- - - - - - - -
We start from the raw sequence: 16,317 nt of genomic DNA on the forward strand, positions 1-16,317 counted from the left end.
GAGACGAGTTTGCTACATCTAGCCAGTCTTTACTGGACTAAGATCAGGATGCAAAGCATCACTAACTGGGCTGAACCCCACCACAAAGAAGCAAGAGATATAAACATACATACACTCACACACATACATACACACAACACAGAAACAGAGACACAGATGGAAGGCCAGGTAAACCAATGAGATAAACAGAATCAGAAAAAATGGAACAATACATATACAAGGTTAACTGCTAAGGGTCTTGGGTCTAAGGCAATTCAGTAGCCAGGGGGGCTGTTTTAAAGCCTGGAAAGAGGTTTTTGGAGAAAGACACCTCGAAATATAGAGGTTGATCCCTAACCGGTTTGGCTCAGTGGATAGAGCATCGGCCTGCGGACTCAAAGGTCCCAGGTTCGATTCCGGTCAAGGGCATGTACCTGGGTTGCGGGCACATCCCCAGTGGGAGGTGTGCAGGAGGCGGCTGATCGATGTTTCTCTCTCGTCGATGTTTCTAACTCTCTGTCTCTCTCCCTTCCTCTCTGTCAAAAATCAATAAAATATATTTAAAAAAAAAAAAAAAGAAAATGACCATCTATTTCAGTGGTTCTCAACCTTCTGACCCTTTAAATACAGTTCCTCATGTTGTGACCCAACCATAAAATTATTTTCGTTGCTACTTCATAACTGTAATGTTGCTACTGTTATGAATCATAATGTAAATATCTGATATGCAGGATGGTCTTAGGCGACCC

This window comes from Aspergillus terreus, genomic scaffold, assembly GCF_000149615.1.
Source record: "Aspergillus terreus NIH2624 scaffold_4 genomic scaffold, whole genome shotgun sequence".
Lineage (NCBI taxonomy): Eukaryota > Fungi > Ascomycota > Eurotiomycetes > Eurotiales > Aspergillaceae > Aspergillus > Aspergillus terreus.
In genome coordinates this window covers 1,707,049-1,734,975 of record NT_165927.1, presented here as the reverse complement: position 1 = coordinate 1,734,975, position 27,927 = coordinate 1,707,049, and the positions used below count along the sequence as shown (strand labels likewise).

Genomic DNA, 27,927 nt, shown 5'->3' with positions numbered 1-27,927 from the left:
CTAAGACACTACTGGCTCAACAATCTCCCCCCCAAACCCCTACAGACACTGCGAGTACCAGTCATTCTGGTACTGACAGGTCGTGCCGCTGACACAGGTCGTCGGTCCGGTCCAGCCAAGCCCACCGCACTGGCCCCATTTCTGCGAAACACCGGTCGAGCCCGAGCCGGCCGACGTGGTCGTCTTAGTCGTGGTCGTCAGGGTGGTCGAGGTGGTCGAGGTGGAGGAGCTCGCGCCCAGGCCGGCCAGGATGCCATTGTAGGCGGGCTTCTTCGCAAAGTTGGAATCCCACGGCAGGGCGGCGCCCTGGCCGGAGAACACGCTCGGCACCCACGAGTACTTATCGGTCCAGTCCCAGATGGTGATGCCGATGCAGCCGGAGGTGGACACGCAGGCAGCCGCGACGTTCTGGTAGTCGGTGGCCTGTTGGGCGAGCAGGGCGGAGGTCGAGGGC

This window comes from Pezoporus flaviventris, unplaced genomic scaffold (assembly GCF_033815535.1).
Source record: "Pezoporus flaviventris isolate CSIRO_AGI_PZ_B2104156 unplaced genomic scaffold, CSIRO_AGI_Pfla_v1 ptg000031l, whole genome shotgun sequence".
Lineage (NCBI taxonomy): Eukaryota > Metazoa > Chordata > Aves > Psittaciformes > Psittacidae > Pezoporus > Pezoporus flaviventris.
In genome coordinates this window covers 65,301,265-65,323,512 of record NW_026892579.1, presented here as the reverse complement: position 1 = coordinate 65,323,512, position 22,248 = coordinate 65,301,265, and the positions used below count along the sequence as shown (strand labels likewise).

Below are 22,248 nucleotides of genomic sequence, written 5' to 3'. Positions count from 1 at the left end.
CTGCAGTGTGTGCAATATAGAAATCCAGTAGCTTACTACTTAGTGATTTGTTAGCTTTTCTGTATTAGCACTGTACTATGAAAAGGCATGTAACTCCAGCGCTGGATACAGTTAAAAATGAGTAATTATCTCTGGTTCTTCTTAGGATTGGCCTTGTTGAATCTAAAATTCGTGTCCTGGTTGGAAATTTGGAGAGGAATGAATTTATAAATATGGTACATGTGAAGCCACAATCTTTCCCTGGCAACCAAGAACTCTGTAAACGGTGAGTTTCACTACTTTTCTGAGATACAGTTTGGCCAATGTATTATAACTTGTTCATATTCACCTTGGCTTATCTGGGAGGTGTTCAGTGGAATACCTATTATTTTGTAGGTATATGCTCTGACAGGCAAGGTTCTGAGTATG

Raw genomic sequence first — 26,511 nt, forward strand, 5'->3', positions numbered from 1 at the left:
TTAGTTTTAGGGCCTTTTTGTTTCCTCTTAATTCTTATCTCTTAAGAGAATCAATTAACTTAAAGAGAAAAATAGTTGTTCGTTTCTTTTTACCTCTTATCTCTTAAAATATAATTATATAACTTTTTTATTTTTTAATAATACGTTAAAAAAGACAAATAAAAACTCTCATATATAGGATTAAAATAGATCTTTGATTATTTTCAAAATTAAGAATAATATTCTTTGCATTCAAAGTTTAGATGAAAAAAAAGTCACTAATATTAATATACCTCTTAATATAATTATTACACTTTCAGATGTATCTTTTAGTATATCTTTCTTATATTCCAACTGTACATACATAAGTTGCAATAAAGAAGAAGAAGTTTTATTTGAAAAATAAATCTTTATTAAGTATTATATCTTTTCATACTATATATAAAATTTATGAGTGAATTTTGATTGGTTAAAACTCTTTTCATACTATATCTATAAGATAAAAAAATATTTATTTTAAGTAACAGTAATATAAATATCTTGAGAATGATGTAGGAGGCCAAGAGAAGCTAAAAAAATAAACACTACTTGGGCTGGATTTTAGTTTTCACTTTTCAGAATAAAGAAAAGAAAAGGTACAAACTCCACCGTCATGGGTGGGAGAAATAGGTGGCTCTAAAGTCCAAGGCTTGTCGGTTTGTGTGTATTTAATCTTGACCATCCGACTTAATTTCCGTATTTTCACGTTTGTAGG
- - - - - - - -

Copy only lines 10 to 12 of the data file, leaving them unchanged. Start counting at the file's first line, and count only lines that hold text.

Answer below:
Source record: "Pezoporus flaviventris isolate CSIRO_AGI_PZ_B2104156 unplaced genomic scaffold, CSIRO_AGI_Pfla_v1 ptg000031l, whole genome shotgun sequence".
Lineage (NCBI taxonomy): Eukaryota > Metazoa > Chordata > Aves > Psittaciformes > Psittacidae > Pezoporus > Pezoporus flaviventris.
In genome coordinates this window covers 65,301,265-65,323,512 of record NW_026892579.1, presented here as the reverse complement: position 1 = coordinate 65,323,512, position 22,248 = coordinate 65,301,265, and the positions used below count along the sequence as shown (strand labels likewise).